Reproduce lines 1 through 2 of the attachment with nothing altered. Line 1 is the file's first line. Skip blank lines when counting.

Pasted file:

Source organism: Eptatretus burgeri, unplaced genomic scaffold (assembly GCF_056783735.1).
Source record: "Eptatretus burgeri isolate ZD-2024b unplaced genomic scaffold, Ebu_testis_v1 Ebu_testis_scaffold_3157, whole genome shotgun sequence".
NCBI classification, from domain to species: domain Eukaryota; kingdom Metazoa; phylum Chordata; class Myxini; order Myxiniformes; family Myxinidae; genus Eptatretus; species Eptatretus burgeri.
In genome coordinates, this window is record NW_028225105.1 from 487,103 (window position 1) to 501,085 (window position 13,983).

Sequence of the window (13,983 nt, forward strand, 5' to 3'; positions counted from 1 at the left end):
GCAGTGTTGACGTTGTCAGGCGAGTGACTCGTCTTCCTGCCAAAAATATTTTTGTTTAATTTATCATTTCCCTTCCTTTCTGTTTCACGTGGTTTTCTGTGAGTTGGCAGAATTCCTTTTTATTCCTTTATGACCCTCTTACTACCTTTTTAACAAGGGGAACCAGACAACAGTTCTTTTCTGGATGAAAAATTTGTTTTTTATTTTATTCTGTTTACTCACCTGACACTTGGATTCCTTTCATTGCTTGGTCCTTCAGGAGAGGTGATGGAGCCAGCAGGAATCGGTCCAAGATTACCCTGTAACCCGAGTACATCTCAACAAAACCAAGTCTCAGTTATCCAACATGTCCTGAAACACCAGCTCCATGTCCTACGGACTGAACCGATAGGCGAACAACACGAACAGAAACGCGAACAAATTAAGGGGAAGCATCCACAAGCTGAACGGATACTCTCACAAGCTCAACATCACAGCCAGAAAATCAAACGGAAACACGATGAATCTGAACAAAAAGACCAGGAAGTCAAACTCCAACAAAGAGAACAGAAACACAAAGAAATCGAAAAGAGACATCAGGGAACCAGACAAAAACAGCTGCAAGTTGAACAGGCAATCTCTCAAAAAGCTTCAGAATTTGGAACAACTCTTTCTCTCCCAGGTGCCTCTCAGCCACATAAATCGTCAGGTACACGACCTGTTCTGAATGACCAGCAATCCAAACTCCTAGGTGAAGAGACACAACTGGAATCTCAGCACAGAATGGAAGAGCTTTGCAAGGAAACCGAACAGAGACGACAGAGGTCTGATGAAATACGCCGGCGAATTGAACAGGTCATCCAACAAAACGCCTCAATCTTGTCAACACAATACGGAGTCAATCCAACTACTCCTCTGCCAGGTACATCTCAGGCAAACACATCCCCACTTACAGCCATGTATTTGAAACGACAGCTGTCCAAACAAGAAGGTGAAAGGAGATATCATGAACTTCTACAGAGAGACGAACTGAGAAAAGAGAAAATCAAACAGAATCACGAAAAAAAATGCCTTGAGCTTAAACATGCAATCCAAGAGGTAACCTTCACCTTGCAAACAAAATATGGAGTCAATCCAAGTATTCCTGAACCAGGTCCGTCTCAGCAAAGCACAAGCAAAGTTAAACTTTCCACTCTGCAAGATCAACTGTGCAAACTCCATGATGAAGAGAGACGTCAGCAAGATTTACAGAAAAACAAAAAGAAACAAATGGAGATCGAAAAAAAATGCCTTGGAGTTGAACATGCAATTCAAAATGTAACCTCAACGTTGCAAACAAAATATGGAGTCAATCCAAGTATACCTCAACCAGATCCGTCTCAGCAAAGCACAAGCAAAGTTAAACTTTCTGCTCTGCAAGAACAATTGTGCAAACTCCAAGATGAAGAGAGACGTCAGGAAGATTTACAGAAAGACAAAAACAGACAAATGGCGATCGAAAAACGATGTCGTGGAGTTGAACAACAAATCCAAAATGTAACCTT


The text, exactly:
Source organism: Eptatretus burgeri, unplaced genomic scaffold (assembly GCF_056783735.1).
Source record: "Eptatretus burgeri isolate ZD-2024b unplaced genomic scaffold, Ebu_testis_v1 Ebu_testis_scaffold_3157, whole genome shotgun sequence".